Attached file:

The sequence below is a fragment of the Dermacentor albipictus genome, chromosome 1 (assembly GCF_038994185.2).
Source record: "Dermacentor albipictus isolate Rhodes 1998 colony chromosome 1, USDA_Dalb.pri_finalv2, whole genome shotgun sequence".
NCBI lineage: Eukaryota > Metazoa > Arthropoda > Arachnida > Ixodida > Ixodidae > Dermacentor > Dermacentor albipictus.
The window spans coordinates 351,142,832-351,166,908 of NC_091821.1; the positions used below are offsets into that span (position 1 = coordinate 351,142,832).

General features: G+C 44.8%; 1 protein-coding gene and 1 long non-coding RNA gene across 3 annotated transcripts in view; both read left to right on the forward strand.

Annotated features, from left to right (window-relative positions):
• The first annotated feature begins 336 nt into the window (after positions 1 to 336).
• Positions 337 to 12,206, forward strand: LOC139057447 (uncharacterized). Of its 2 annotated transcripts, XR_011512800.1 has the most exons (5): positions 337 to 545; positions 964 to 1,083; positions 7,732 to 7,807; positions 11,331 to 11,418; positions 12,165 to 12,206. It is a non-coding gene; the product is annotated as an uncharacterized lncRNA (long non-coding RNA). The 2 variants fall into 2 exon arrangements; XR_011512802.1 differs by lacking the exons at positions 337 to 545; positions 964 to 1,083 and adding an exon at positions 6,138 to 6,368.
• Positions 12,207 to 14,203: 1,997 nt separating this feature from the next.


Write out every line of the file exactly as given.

The sequence below is a fragment of the Dermacentor albipictus genome, chromosome 1 (assembly GCF_038994185.2).
Source record: "Dermacentor albipictus isolate Rhodes 1998 colony chromosome 1, USDA_Dalb.pri_finalv2, whole genome shotgun sequence".
NCBI lineage: Eukaryota > Metazoa > Arthropoda > Arachnida > Ixodida > Ixodidae > Dermacentor > Dermacentor albipictus.
The window spans coordinates 351,142,832-351,166,908 of NC_091821.1; the positions used below are offsets into that span (position 1 = coordinate 351,142,832).

General features: G+C 44.8%; 1 protein-coding gene and 1 long non-coding RNA gene across 3 annotated transcripts in view; both read left to right on the forward strand.

Annotated features, from left to right (window-relative positions):
• The first annotated feature begins 336 nt into the window (after positions 1 to 336).
• Positions 337 to 12,206, forward strand: LOC139057447 (uncharacterized). Of its 2 annotated transcripts, XR_011512800.1 has the most exons (5): positions 337 to 545; positions 964 to 1,083; positions 7,732 to 7,807; positions 11,331 to 11,418; positions 12,165 to 12,206. It is a non-coding gene; the product is annotated as an uncharacterized lncRNA (long non-coding RNA). The 2 variants fall into 2 exon arrangements; XR_011512802.1 differs by lacking the exons at positions 337 to 545; positions 964 to 1,083 and adding an exon at positions 6,138 to 6,368.
• Positions 12,207 to 14,203: 1,997 nt separating this feature from the next.